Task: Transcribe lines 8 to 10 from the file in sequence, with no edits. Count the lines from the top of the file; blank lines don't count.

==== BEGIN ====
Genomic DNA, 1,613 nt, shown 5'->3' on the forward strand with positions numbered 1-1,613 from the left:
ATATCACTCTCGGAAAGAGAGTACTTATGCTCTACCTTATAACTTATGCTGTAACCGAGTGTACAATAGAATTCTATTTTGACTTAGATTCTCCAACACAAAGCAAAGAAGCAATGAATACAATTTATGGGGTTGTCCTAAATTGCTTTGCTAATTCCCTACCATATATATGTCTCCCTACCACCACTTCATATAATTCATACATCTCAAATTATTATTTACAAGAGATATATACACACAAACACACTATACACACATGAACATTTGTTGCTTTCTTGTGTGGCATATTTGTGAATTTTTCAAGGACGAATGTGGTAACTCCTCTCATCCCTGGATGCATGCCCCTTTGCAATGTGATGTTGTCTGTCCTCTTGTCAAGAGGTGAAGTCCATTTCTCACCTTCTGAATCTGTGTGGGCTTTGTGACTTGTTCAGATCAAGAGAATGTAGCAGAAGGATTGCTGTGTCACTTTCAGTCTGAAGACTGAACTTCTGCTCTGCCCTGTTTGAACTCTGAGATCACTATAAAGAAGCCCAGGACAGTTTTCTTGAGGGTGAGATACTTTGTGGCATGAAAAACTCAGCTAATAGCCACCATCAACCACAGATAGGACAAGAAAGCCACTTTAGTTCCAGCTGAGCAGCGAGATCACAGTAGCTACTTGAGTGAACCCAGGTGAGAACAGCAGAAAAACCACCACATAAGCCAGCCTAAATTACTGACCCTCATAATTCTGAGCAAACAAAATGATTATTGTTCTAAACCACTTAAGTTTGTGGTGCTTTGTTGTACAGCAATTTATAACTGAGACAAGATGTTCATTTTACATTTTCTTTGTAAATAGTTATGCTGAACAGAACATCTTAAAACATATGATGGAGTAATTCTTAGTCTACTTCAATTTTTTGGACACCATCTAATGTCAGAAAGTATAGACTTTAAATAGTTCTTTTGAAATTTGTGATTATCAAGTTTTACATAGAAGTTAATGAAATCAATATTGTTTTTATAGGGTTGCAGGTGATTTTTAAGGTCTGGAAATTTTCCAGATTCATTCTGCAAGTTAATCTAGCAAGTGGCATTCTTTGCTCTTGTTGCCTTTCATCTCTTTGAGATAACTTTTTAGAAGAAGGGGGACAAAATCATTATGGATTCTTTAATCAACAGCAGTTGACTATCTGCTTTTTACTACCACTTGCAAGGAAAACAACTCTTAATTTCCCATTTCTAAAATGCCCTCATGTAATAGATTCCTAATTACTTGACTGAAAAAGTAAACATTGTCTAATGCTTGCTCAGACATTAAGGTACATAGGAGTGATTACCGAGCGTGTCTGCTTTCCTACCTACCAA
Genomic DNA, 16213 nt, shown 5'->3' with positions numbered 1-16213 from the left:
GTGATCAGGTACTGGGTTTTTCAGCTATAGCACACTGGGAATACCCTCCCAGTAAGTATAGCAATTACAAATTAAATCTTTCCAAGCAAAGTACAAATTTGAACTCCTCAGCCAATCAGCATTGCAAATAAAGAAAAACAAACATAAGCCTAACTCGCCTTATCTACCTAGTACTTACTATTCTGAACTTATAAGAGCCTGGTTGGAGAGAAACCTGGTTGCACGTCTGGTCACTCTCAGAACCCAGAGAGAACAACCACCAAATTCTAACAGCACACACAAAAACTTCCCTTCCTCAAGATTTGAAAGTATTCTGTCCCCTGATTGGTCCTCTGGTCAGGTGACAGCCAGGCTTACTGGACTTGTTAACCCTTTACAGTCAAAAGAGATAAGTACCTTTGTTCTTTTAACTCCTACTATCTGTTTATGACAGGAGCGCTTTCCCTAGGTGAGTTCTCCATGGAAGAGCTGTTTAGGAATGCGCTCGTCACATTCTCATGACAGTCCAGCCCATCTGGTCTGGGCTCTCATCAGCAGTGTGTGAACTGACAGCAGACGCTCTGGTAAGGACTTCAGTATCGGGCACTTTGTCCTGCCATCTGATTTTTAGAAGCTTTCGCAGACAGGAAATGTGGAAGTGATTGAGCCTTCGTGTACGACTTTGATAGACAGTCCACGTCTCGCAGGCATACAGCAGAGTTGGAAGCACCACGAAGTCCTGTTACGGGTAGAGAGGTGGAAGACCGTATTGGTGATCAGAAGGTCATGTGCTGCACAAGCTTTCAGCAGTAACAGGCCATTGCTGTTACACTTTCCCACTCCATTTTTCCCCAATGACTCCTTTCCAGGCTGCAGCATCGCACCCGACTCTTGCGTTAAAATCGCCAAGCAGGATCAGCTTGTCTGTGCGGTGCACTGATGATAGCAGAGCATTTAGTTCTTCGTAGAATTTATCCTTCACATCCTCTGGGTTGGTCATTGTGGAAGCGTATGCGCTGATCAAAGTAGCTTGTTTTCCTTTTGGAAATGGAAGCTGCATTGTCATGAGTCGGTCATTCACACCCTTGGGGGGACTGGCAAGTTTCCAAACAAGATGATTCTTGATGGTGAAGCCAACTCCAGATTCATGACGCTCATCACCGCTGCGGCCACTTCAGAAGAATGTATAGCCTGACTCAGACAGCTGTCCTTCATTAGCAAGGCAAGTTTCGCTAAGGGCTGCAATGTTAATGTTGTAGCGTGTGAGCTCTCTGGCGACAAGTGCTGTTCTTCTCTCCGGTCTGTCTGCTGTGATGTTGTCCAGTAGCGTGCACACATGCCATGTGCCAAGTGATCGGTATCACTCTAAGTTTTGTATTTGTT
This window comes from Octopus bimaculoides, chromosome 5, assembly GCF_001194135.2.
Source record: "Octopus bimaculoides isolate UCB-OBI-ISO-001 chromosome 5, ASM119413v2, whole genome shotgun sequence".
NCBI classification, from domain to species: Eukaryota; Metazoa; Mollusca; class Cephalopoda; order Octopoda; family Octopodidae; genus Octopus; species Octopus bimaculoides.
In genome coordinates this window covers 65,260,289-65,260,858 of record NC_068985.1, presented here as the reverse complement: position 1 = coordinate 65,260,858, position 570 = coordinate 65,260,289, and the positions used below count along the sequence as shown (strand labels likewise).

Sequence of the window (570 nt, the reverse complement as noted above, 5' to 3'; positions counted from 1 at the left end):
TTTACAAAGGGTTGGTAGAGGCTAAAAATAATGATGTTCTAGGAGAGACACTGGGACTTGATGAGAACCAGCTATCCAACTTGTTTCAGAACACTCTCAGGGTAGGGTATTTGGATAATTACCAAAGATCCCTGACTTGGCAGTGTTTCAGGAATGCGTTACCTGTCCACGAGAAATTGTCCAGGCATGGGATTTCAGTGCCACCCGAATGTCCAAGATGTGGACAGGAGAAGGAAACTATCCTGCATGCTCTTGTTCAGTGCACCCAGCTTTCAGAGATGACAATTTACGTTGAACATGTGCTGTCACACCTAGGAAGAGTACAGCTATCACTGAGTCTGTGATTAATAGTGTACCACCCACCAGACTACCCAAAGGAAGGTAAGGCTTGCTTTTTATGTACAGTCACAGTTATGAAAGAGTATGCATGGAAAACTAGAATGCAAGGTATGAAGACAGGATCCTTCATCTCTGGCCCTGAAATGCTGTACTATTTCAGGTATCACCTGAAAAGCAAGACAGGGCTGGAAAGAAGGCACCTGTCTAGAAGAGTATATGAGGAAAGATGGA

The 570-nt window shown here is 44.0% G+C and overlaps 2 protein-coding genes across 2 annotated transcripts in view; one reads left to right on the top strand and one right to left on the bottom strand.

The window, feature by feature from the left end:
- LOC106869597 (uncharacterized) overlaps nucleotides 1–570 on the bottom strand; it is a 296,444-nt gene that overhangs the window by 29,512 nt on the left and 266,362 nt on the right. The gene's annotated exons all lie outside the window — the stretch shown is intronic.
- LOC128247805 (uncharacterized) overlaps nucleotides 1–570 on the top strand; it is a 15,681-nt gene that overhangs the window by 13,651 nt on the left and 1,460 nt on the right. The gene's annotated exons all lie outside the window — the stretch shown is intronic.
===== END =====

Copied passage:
In genome coordinates this window covers 65,260,289-65,260,858 of record NC_068985.1, presented here as the reverse complement: position 1 = coordinate 65,260,858, position 570 = coordinate 65,260,289, and the positions used below count along the sequence as shown (strand labels likewise).

Sequence of the window (570 nt, the reverse complement as noted above, 5' to 3'; positions counted from 1 at the left end):
TTTACAAAGGGTTGGTAGAGGCTAAAAATAATGATGTTCTAGGAGAGACACTGGGACTTGATGAGAACCAGCTATCCAACTTGTTTCAGAACACTCTCAGGGTAGGGTATTTGGATAATTACCAAAGATCCCTGACTTGGCAGTGTTTCAGGAATGCGTTACCTGTCCACGAGAAATTGTCCAGGCATGGGATTTCAGTGCCACCCGAATGTCCAAGATGTGGACAGGAGAAGGAAACTATCCTGCATGCTCTTGTTCAGTGCACCCAGCTTTCAGAGATGACAATTTACGTTGAACATGTGCTGTCACACCTAGGAAGAGTACAGCTATCACTGAGTCTGTGATTAATAGTGTACCACCCACCAGACTACCCAAAGGAAGGTAAGGCTTGCTTTTTATGTACAGTCACAGTTATGAAAGAGTATGCATGGAAAACTAGAATGCAAGGTATGAAGACAGGATCCTTCATCTCTGGCCCTGAAATGCTGTACTATTTCAGGTATCACCTGAAAAGCAAGACAGGGCTGGAAAGAAGGCACCTGTCTAGAAGAGTATATGAGGAAAGATGGA